Hologram in the HoloRescue exhibition (photo by Alan Frohlichstein)

Hologram from the Museum of Holography in the ‘HoloRescue’ exhibition (all photos by Alan Frohlichstein)

Destruction or piecemeal sale seemed the ultimate fate of Chicago’s hologram museum, until the announcement on June 7 that its entire holdings were acquired by Chicago Holography Museum Rescue Mission through an anonymous benefactor.

“It took us a year of crazy negotiations, but we finally closed the deal,” Moshe Tamssot, who founded emerging technology group Monks of Invention and led the acquisition, explained to Hyperallergic. Back in December, a pop-up HoloRescue exhibition with a few artifacts from the shuttered museum got the notice of a benefactor who pledged to both keep the collection intact and on public display in Chicago.

Hologram in the HoloRescue exhibition (photo by Alan Frohlichstein)

Hologram in the ‘HoloRescue’ exhibition (click to enlarge)

Back in 1974, Loren and Robert Billings started the Museum of Holography, Loren having developed a passion through a holography class at the School of the Art Institute of Chicago. How the small museum that for over three decades delighted visitors with its laser-lit, three-dimensional images got in such peril is a sad story of mismanagement and bad bank loans. Ling Ma eloquently profiled an elderly Loren Billings in a moving 2009 piece for the Chicago Reader, chronicling how, after her husband’s death in 1998, her health and happiness declined, and in 2002 she took out a $1 million loan that swindlers convinced her would go towards the development of a holographic movie system. She lost the money, and the museum.

The museum’s building in Chicago’s West Loop changed hands, and the holograms and hologram machines remained in the basement. An August visit by Tamssot revealed a cluttered mess of machines and holograms, left to dust.

“The museum is in shambles,” Tamssot explained. “The contents were crammed into a dank basement without any care. We’re now seeking volunteers to help in any way they can. We’ve never saved a museum before.”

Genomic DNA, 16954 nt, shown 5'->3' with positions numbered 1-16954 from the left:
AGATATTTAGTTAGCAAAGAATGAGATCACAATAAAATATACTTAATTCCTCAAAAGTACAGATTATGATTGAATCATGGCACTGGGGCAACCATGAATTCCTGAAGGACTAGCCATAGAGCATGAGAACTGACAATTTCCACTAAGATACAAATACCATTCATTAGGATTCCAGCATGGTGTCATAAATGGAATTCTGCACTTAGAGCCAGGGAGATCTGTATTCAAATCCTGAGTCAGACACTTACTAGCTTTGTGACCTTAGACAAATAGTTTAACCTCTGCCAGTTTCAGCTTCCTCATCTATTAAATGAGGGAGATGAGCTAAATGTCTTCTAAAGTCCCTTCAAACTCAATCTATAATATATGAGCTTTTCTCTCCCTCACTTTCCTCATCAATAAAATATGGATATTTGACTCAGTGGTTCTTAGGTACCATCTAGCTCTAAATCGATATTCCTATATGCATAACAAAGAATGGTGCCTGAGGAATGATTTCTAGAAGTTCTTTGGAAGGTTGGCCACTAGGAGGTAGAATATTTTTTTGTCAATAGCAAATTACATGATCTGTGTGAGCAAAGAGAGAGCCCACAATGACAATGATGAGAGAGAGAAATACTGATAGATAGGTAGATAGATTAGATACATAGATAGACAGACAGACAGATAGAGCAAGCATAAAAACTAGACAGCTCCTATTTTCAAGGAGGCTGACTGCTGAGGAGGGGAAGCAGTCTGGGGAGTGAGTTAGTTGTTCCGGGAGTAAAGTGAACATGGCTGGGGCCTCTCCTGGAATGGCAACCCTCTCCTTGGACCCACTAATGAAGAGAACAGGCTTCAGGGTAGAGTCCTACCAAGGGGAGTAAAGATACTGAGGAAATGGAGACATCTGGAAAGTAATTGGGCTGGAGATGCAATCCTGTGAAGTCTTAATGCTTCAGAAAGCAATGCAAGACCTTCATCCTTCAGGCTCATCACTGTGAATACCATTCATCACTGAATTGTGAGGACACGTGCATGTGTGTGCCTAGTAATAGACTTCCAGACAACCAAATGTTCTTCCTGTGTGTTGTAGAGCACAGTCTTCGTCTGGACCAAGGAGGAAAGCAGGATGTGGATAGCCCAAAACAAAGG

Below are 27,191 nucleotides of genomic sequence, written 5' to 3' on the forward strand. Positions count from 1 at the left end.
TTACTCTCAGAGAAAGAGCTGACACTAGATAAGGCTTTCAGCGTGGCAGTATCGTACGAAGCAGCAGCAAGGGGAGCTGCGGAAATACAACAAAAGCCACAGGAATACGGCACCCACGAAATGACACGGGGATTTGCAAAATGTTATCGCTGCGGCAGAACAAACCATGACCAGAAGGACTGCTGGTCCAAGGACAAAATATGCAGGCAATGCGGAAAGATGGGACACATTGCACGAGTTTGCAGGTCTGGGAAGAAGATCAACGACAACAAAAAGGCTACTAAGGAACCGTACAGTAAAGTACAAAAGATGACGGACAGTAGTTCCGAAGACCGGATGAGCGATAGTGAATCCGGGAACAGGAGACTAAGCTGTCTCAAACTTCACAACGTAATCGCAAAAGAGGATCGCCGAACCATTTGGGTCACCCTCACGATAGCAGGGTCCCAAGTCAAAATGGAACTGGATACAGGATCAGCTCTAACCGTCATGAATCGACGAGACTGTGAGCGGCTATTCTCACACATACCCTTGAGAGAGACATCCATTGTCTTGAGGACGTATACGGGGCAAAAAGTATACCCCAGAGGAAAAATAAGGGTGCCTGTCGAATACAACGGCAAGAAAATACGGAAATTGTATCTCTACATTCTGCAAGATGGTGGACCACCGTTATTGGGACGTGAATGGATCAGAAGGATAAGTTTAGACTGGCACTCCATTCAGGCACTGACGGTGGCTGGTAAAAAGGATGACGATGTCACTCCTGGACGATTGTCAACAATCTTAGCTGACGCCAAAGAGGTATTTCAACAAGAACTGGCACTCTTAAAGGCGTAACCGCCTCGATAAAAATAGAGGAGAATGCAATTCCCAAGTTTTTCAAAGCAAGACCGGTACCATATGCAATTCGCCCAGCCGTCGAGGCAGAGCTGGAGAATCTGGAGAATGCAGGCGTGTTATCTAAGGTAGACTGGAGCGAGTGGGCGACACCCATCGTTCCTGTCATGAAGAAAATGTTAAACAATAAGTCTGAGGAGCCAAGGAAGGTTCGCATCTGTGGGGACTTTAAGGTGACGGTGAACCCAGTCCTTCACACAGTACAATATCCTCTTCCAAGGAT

Everything needs to be catalogued, and many historic art pieces preserved. There’s also the question of a future home and fundraising, especially as the building is undergoing renovation into a bed and breakfast.

“We’d love to fire up a HoloLab, using the technology we’ve recovered,” Tamssot stated. “There are more lasers in the building than on the Death Star. And a lot of proprietary technology developed by the original holographers. They are an old and dying lot now. We’d like to bring them back to help with the effort.”

Visitors in the HoloRescue exhibition (photo by Alan Frohlichstein)

Visitors in the ‘HoloRescue’ exhibition

Holography is still an obscure art and feels retrotech with its lasers and trippy-colored faces that emerge like future ghosts, and maybe this is partly why their museums can almost disappear without notice. The Center for Holographic Arts in New York has faced its own troubles, losing its Long Island City Clock Tower home, and back in 1992 the Museum of Holography in Soho closed due to shortages in funding. Tamssot is still hoping to make contact with Loren Billings, who is in her 90s, and above all wants the resurrection of the museum to be a tribute to her.

“For me, it’s primarily about giving the Loren Billings story a happier ending,” Tamssot said.” Here was a female artist and technologist who, in the ’70s, amassed the world’s largest collection of holograms, and whose lab developed leading edge holographic technologies. She was a force of nature.”

Biplane hologram in the HoloRescue exhibition (photo by Alan Frohlichstein)

Biplane hologram in the ‘HoloRescue’ exhibition

A Holosseum game in the HoloRescue exhibition (photo by Alan Frohlichstein)

A Holosseum game in the ‘HoloRescue’ exhibition

Hologram in the HoloRescue exhibition (photo by Alan Frohlichstein)

Hologram in the ‘HoloRescue’ exhibition

Information on how to get involved in the Chicago Museum of Holography Rescue Mission is online

Allison C. Meier is a former staff writer for Hyperallergic. Originally from Oklahoma, she has been covering visual culture and overlooked history for print and online media since 2006. She moonlights...